You may think the Poodle is all style, but the “Poodle clip” that makes the appearance of the Poodle famous was actually designed by hunters to make the dogs more aerodynamic in the water!
The Poodle most likely came from Germany, where it was first known as the Pudelhund. Pudel means "to splash about" in German, and the world hund in German means "dog." As the “Splashing Dog,” the Poodle was used as a water retriever by hunters and still is today. The Poodle’s curly, moisture-resistant coat makes it a great swimming breed.
The Poodle was bred in three sizes: Standard, Miniature, and Toy. The Standard Poodle is the oldest of the three breeds, and the Toy Poodle was actually developed in eighteenth century England. Today, the Poodle is the eighth most popular breed of dog in the United States.
The three sizes of Poodle mean that there’s something for everyone. The Standard Poodle can reach about 15 inches in height (to the shoulders) and 45-70 pounds; the Miniature Poodle averages 11-15 inches in height and 15-17 pounds; and the Toy Poodle averages 10 inches in height and 6-9 pounds.
Standard Poodles live 11-12 years, while Miniature and Toy Poodles have a median lifespan of 14 years. However, some Toy Poodles can live up to 20 years.
Poodles also share some common characteristics:
- A single-layer coat of dense and curly fur, which is either soft and wavy or coarse and wooly
- Broad range of color, including single or multi-colored, white, black, gray, silver, brown, beige, apricot, brindle, and more
The Poodle is generally a healthy breed with a few concerns to watch for:
- A disease in which the adrenal glands are incapable of producing enough of the hormones cortisol and aldosterone
- A condition opposite of Addison's Disease that occurs when your dog’s adrenal glands produce too much cortisol
Mitral valve disease
- A condition that occurs when the mitral valve of the heart weakens and can no longer close properly, causing blood to leak back into the left atrium which can lead to heart failure.
- A disease caused by a decrease in metabolism due to an under-active thyroid hormone
- A knee condition where one or both kneecaps can accidentally slip out of place
What are they like?
Poodles are brilliant. No, really: the Poodle is among the smartest dog breeds in the world! You’ll marvel at how fast a Poodle will learn new behaviors and tricks. They make fantastic service dogs, love a job to do, and are even known for outwitting their human companions. Poodles love to please people and be the center of attention.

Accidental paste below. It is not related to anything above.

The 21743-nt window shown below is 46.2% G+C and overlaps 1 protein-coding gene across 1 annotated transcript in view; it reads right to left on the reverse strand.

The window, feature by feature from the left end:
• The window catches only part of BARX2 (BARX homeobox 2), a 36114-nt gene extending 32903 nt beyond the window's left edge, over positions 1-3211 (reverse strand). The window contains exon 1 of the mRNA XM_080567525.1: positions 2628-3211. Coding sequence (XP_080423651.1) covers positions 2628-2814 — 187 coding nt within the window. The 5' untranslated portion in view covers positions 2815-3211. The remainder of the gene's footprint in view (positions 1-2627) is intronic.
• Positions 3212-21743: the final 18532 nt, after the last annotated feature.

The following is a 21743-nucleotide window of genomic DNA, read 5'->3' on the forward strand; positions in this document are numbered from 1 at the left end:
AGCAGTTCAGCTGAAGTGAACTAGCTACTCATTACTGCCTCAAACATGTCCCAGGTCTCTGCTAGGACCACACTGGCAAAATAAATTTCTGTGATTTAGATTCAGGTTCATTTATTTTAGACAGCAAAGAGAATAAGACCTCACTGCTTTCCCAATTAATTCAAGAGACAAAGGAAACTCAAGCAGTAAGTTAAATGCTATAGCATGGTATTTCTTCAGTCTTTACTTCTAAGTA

Poodles are very, very energetic, though the Standard Poodle is a bit more reserved than his counterparts. The Miniature Poodle is the most active of the three types. Consistent guidance is best: the energy and intelligence of the Poodle can make the breed stubborn at times, so you’ll have to be able to establish yourself as leader of the pack!
Right for you?
If you’re considering welcoming a Poodle into your family, your lifestyle will determine the type of Poodle that is right for you:
- Toy Poodles are best for older, less active people, because Toy Poodles require a lot less exercise. They are also great for folks with limited living space. They don’t do great with children, especially small ones, because like other small breeds, they can be injured by children who don’t yet know how to be gentle with animals.
- Miniature Poodles are energetic and need more exercise than Toy Poodles. They do well in limited living spaces, but they are a bit more to handle than Toy Poodles, so they aren’t recommended for fragile, older people. Like Toy Poodles, they aren’t recommended for households with younger children.
- Standard Poodles are highly active and need a lot of space – a fenced in yard is best – and regular exercise. Because of their enthusiastic, energetic personalities, and larger size, they are better around older children.
- All Poodles require intense grooming because of their extremely thick coats. When they shed, their fur can get tangled in the surrounding hair and cause matting and discomfort. In addition to regular brushing, the coat needs to be cut every 6-8 weeks by a professional groomer.
Overall, Poodles can make great pets for the right pet parent!
If you have any questions or concerns, you should always visit or call your veterinarian – they are your best resource to ensure the health and well-being of your pets.